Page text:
White Man's Disease is neither overtly about race nor a disease. So why that title? You find out midway through the book, but p. 1 details where I first heard the phrase. The 1st chap is called "This is Not About Basketball" (which the book is not about even though it contains chaps called "Dr J" and "Magic")
The point guard quickly pushed the basketball up the court to catch the opposing team on its heels. Fortunately for the defenders, not everyone was lackadaisical about getting back on defense after the basket. Their star defender, a sinewy, deceptively quick 6-foot-5 guard with a wide wingspan, demonstrated why he was perennially among the league leaders in steals. Like a cat reaching for a plush toy dangled by its owner, he swiped the basketball from the point guard. In the corner of his eye he spotted his teammate, a seven-foot center who had barely started up the floor to the defensive end following his team’s made shot. In one continuous motion he half-rolled, half-tapped the ball ahead to the center for an easy, undefended shot. The 7-foot 280-pounder caught the ball on the run and without letting it hit the floor took off from just below the free throw line. His leap was awkward—he probably should have been whistled for a traveling violation—and he seemed to take off earlier than he intended. As he floated in the air toward an uncontested dunk, the home crowd murmured in anticipation. Suddenly the murmur turned into a collective groan. The ball clanged off the front of the rim and bounced straight up, coming down in the hands of an opposing player trailing the play. Don Criqui, CBS’ legendary, smart, witty, irreverent sportscaster then delivered a line that I’m sure caused double-takes in millions of homes and sports bars nationwide: “He missed the dunk! He missed the dunk! He must have white man’s disease!”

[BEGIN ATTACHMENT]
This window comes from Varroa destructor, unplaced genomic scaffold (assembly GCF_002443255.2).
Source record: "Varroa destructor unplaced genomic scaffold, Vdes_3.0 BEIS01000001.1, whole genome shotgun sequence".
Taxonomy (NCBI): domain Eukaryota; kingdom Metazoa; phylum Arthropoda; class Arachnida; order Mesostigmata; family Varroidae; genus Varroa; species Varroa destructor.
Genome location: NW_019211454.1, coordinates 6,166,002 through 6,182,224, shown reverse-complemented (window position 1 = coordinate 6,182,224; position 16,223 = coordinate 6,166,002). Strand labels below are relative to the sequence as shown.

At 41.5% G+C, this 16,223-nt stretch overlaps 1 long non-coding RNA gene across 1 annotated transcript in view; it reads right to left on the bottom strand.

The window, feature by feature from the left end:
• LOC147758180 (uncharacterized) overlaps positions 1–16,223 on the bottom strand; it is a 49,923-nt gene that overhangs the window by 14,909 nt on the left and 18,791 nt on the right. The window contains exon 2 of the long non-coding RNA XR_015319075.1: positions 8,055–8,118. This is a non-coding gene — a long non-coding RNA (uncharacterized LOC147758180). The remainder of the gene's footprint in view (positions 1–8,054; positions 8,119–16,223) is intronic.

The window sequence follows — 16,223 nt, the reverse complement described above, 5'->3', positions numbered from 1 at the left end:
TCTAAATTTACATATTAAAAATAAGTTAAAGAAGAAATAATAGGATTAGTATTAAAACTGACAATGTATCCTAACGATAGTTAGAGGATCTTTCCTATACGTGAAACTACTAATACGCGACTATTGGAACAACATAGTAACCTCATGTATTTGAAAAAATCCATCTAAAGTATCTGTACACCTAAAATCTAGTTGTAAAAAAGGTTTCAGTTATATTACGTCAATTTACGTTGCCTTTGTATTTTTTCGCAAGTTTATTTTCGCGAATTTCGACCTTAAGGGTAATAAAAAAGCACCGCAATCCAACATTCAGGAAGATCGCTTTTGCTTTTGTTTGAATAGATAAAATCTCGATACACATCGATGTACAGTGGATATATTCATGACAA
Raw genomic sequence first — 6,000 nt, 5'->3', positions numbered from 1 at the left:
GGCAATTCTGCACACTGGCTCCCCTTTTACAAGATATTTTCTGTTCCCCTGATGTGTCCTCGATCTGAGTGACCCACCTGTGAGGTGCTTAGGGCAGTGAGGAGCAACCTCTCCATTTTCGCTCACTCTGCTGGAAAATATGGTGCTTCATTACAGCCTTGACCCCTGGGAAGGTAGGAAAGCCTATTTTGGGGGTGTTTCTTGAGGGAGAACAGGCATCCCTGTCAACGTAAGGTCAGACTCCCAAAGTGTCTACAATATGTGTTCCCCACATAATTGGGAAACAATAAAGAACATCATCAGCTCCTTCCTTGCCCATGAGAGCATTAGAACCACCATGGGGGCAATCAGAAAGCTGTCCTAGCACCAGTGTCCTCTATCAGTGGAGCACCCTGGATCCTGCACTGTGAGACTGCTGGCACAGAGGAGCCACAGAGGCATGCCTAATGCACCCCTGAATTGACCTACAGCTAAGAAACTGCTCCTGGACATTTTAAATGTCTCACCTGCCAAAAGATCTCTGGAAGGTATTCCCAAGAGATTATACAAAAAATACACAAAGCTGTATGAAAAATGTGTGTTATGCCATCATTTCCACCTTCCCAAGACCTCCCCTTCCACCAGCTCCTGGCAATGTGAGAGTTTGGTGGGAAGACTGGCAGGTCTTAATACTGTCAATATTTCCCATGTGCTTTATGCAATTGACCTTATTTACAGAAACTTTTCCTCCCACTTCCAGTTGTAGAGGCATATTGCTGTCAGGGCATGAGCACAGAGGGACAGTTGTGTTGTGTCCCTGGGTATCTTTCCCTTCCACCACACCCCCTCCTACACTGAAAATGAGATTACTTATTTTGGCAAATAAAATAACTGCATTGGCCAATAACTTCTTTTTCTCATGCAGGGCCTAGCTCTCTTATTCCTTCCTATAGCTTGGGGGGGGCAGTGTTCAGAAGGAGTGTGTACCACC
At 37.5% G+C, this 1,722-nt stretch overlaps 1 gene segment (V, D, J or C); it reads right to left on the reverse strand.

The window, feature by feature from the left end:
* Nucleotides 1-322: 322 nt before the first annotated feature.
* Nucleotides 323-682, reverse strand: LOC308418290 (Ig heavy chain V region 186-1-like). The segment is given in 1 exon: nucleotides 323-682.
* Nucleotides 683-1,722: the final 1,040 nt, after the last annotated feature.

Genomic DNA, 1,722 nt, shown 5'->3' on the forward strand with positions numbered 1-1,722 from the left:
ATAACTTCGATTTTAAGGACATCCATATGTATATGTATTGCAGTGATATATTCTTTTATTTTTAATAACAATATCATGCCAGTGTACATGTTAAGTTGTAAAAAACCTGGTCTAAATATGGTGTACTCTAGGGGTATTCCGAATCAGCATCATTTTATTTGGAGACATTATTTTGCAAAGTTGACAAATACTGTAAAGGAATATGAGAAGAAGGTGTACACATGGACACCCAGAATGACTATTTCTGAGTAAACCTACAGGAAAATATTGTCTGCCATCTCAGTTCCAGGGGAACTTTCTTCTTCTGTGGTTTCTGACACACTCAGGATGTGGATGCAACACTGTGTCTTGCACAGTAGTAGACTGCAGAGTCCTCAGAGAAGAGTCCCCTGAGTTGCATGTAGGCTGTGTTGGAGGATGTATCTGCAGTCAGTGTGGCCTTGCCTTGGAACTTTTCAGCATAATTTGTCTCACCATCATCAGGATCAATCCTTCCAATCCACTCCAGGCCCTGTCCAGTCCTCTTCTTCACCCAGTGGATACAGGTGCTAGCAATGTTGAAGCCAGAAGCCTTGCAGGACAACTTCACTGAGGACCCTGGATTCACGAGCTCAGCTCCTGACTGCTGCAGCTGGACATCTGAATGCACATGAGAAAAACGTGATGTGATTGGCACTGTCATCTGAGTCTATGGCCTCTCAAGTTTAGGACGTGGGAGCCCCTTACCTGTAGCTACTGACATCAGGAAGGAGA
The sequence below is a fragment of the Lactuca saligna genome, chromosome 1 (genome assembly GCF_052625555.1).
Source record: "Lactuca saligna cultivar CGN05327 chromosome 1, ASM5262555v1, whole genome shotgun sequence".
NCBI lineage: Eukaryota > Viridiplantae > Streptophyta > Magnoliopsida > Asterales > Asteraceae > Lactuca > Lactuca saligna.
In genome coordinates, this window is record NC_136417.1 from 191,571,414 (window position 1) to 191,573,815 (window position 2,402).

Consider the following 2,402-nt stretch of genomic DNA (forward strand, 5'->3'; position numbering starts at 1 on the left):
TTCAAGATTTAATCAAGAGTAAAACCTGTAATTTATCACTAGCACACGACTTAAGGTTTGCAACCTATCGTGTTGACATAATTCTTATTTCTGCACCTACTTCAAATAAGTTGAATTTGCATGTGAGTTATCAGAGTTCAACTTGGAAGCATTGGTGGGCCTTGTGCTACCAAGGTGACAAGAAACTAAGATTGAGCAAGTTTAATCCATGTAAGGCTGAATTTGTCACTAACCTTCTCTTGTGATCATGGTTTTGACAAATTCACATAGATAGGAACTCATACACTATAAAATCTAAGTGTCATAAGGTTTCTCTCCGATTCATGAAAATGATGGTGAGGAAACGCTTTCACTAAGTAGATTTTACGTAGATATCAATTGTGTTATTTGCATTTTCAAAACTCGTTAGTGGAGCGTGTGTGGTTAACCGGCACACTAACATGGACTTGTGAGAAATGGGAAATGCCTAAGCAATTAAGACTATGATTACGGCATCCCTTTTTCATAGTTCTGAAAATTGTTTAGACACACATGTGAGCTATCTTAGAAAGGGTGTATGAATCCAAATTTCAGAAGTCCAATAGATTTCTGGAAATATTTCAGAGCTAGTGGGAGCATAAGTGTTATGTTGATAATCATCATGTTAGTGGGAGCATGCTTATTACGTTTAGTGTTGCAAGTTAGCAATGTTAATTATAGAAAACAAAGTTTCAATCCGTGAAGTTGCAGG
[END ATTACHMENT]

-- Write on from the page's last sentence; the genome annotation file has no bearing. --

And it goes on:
...The term is suggested in the title of a major motion picture, 1992’s “White Men Can’t Jump,” which stars Woody Harrelson and Wesley Snipes as two basketball hustlers who exploit the commonly accepted belief about white man’s disease. White man’s disease. A catchphrase that would forever become part of the basketball vernacular, especially on the playground. But for me, it means something else...
Dr. Paul Thornton is currently a university administrator. In the past he has been a professor, small business owner, and corporate executive.